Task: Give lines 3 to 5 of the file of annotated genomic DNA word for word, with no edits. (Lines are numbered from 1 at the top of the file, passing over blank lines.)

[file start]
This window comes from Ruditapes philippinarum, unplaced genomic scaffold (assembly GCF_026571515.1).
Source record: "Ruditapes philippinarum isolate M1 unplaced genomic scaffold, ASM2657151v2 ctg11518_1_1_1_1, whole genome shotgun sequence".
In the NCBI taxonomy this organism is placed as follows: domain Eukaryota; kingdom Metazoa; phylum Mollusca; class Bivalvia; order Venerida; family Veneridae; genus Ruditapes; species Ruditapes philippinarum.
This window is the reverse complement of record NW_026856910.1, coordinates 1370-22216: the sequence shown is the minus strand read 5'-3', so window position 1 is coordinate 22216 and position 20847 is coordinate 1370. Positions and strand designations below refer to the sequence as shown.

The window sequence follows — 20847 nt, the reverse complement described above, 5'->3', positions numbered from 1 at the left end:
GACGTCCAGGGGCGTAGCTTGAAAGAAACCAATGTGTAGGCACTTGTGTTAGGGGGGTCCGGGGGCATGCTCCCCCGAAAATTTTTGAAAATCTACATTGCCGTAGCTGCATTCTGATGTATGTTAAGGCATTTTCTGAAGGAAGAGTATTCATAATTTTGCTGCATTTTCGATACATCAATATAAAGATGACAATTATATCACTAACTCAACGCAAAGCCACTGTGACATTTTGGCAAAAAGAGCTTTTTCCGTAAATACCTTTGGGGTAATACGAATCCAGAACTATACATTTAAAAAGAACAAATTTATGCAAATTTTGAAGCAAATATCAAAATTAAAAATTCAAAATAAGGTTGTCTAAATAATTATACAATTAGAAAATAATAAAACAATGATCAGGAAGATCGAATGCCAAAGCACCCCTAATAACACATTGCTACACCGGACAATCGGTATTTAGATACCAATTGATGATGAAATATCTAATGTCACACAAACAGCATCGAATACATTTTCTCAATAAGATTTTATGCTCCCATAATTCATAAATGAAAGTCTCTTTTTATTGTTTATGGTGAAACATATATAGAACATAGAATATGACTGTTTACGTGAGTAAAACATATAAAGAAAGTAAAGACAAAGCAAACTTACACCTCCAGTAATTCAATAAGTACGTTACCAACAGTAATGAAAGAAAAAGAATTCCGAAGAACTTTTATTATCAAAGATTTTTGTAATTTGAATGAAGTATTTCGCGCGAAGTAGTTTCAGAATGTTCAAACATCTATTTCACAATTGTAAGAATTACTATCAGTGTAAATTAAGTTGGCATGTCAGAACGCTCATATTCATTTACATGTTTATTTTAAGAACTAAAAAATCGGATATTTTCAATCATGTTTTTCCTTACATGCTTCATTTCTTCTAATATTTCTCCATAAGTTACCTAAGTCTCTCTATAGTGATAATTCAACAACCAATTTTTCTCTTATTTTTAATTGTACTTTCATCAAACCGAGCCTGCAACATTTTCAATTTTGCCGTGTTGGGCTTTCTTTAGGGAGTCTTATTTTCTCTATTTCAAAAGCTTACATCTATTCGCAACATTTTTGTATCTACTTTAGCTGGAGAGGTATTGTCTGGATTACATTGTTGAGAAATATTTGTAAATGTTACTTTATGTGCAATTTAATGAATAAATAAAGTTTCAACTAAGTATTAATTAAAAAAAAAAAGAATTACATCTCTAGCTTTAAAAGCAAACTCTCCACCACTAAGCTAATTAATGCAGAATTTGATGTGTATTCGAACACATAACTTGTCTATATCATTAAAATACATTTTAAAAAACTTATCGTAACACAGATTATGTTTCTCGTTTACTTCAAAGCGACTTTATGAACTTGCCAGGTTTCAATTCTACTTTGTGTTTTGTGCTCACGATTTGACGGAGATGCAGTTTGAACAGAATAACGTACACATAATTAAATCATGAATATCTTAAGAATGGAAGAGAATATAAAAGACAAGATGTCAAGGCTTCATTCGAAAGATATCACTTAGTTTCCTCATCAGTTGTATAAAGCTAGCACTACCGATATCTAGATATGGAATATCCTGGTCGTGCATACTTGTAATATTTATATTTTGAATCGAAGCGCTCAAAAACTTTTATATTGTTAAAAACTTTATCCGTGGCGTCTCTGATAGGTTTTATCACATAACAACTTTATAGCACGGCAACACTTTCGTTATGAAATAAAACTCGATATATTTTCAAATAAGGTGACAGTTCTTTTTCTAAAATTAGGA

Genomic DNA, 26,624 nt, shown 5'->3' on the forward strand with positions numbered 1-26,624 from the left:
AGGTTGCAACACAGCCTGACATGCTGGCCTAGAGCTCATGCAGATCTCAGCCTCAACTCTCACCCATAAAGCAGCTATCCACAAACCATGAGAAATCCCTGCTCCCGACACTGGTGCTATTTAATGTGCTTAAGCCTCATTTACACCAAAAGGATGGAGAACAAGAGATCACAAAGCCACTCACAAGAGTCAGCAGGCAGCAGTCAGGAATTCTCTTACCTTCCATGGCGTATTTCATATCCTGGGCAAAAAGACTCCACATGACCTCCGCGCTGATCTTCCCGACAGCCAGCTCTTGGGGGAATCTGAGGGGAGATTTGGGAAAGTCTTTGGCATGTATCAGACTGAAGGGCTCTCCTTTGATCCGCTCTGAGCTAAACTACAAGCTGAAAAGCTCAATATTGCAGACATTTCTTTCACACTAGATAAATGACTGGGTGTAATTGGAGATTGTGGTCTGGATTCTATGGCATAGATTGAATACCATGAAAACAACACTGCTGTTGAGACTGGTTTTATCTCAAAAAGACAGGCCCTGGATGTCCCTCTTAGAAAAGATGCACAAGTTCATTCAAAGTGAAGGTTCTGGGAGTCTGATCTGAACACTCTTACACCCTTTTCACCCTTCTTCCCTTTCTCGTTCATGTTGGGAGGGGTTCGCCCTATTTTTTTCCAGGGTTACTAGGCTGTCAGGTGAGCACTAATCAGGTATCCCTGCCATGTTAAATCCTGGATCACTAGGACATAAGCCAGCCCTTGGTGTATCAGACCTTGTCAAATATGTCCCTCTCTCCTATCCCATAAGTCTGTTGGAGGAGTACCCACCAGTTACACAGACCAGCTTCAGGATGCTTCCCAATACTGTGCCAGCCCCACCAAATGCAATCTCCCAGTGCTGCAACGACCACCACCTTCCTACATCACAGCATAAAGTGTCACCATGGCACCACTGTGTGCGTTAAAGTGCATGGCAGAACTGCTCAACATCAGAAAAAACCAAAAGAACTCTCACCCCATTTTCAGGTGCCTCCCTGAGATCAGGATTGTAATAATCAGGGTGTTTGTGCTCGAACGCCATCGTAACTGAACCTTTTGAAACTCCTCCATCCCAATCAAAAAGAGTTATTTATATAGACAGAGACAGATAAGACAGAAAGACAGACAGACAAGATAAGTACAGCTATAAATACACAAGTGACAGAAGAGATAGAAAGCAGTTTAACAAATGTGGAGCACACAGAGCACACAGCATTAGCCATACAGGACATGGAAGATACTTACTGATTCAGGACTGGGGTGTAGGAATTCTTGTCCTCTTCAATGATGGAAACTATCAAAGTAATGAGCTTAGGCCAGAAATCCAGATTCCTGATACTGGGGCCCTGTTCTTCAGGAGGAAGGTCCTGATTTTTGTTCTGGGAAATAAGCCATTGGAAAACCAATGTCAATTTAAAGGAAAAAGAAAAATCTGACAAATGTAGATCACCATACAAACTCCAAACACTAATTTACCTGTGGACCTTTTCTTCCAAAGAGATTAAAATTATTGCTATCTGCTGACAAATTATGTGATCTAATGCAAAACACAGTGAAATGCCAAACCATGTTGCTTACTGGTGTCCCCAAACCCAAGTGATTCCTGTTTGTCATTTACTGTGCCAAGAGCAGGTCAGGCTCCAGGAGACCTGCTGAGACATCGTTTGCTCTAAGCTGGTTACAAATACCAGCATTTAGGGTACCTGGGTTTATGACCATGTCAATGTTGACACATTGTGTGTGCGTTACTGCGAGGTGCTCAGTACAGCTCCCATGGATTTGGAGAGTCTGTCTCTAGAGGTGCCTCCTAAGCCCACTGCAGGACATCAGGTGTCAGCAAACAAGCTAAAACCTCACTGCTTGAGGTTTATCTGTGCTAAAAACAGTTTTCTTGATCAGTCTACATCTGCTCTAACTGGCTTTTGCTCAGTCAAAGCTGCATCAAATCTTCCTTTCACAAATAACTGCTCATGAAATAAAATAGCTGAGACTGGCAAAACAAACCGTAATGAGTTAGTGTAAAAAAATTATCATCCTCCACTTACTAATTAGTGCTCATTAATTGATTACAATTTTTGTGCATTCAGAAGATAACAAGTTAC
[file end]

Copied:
In the NCBI taxonomy this organism is placed as follows: domain Eukaryota; kingdom Metazoa; phylum Mollusca; class Bivalvia; order Venerida; family Veneridae; genus Ruditapes; species Ruditapes philippinarum.
This window is the reverse complement of record NW_026856910.1, coordinates 1370-22216: the sequence shown is the minus strand read 5'-3', so window position 1 is coordinate 22216 and position 20847 is coordinate 1370. Positions and strand designations below refer to the sequence as shown.

The window sequence follows — 20847 nt, the reverse complement described above, 5'->3', positions numbered from 1 at the left end: